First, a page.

Dagon (Stuart Gordon, 2001)
[originally posted 22Nov2002]
After fifteen long years of production, Stuart Gordon’s original follow-up to Re-Animator finally finds itself released. In the interim, of course, Gordon has directed a number of other films, most of which, says the going wisdom, didn’t live up to the original Re-Animator. (I disagree, but that’s beside the point.) Predictably, the biggest blurb on the video cover says… “Stuart Gordon’s best since Re-Animator!” Caveat emptor.
For once, Gordon finds himself working with a relatively high-powered cast on a Lovecraft adaptation. Ezra Godden (Band of Brothers) is the hapless hero and boyfriend of the hapless female lead, TV actress Raquel Merono. The two are in a boating accident off a small, rocky island off the coast of Spain, where they go to try and find help. Needless to say, since it’s based n a Lovecraft story, “help” is not what it seems. Trust the village priest (Ferran Lahoz [Faust]) or the village nutcase (the late capo di tutti capi of Spanish cinema, Franceso Rabal [Tie Me Up! Tie Me Down!])? And why is everyone dressed in those bulky raincoats?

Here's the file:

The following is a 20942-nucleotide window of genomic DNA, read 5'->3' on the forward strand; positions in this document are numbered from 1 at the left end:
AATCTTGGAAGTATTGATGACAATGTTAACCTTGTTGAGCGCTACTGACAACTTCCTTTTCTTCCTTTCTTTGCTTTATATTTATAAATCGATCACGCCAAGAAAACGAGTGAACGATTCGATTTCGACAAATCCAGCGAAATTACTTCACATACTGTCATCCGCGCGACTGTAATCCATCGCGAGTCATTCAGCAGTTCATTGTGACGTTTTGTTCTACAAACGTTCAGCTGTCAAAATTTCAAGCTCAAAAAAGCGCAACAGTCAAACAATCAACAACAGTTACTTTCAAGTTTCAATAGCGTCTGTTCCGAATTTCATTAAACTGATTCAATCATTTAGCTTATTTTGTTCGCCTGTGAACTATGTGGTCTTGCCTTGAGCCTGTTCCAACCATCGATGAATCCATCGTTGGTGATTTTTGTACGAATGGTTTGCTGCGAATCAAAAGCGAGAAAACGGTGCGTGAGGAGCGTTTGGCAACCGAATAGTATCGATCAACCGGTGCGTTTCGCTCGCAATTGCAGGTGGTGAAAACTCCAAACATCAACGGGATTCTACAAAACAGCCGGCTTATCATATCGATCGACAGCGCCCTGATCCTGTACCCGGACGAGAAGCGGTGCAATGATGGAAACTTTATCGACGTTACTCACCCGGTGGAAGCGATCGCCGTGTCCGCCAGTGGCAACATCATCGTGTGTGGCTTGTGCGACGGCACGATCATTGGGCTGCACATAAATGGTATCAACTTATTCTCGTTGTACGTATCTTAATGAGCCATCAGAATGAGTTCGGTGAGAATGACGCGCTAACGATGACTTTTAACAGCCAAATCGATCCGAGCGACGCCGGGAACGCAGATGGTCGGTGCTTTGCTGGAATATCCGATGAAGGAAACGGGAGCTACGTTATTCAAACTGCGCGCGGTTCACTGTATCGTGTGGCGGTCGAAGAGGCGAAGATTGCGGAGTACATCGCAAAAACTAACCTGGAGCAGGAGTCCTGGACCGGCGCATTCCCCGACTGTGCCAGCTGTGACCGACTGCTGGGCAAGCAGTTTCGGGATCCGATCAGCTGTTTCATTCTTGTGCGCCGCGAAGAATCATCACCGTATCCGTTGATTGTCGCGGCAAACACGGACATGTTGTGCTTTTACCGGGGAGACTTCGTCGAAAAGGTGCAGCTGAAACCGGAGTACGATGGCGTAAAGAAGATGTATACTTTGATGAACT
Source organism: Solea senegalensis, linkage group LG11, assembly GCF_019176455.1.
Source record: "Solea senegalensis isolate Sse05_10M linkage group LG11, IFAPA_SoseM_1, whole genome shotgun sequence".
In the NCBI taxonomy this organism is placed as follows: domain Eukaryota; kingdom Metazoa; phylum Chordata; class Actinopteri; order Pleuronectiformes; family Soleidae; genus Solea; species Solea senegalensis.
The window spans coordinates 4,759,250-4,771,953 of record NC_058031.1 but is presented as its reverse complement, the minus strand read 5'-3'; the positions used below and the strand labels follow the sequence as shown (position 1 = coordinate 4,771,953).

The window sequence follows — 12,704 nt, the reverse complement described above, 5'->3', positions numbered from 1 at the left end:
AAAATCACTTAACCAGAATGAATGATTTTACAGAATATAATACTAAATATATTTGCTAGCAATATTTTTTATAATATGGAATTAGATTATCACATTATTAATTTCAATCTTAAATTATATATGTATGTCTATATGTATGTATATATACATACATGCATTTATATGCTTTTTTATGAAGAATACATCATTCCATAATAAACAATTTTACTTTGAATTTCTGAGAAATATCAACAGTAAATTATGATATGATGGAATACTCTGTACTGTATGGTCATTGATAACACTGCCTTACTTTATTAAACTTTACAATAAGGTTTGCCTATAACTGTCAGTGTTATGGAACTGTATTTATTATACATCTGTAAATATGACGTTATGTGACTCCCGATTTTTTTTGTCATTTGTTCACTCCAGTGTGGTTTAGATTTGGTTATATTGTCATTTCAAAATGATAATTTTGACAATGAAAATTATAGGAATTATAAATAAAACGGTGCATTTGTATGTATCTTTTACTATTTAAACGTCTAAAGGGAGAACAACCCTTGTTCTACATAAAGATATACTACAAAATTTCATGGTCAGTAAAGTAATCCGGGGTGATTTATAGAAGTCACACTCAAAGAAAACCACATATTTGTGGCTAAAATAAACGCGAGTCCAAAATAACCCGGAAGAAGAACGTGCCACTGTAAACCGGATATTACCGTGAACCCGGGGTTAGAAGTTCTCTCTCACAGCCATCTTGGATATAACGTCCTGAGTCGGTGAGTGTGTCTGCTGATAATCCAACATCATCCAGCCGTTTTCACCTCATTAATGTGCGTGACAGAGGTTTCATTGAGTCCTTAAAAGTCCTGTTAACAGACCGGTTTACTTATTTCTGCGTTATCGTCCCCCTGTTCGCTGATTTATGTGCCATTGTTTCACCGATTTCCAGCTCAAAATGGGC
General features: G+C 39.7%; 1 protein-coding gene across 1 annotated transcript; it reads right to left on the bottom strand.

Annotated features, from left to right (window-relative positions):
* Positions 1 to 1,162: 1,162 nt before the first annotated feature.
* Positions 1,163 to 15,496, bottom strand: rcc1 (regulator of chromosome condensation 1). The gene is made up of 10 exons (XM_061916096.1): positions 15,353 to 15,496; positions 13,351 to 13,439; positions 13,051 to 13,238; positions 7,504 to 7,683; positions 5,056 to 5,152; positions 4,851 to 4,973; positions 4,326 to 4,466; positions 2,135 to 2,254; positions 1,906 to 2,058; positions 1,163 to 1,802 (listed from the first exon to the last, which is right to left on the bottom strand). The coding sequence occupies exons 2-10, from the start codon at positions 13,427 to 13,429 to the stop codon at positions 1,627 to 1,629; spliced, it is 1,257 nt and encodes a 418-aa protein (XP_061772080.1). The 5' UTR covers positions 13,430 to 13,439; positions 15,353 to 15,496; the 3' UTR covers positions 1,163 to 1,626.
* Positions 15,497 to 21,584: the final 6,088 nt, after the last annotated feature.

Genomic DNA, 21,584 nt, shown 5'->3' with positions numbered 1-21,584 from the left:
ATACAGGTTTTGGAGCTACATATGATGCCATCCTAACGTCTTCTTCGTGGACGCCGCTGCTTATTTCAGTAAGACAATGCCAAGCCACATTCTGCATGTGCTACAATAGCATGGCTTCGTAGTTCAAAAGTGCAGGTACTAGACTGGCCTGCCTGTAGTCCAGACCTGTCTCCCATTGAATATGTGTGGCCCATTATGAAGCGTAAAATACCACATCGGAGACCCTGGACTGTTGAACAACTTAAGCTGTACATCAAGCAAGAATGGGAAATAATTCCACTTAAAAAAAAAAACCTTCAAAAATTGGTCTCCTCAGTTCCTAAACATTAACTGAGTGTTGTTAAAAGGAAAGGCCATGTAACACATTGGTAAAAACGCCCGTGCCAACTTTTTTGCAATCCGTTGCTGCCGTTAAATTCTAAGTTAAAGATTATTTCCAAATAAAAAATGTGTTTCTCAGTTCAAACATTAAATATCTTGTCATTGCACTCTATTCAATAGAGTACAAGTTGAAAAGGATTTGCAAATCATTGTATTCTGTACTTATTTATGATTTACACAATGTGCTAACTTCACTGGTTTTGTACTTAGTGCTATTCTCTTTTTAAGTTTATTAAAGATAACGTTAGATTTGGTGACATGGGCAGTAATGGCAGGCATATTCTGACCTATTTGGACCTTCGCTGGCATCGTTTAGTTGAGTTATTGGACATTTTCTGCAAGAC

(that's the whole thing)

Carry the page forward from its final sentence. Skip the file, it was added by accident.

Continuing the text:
It’s a Stuart Gordon film, so you know it’s going to rank high on the Joe Bob Briggs scale of greatness: lots of blood, lots of breasts, and the highest number of beasts per capita since Romero’s Day of the Dead. You can also rest assured that the special effects are going to be cheesy at best. This is Stuart Gordon; the cheese factor is always high. I mean, the man gave Jeffrey Combs a career.
But too much about the film says that the cheese factor is at times unintentional. The CGI (for one can lo longer make a horror film that does not contain CGI) is painfully obvious in an around the shipwreck scene. More noticeably, there’s a scene after Godden and Merono reach the mainland where Godden accidentally gets a large, nasty fishhook embedded in the palm of his left hand and has to extract it. The scene would have been stomach-turning if that hand hadn’t so obviously been made of rubber. (Note to self: rubber and skin do not look alike when wet.) If you can get past the cheese factor, the story is vintage Lovecraft (“The Shadow over Innsmouth”), the acting is, well, better than usual for a Gordon flick, and the sets are gorgeous (it was shot on location in Spain). But both Dolls and From Beyond are markedly better-filmed than this. For Gordon completists, but the novice will want to start with one of those two or Re-Animator. ** ½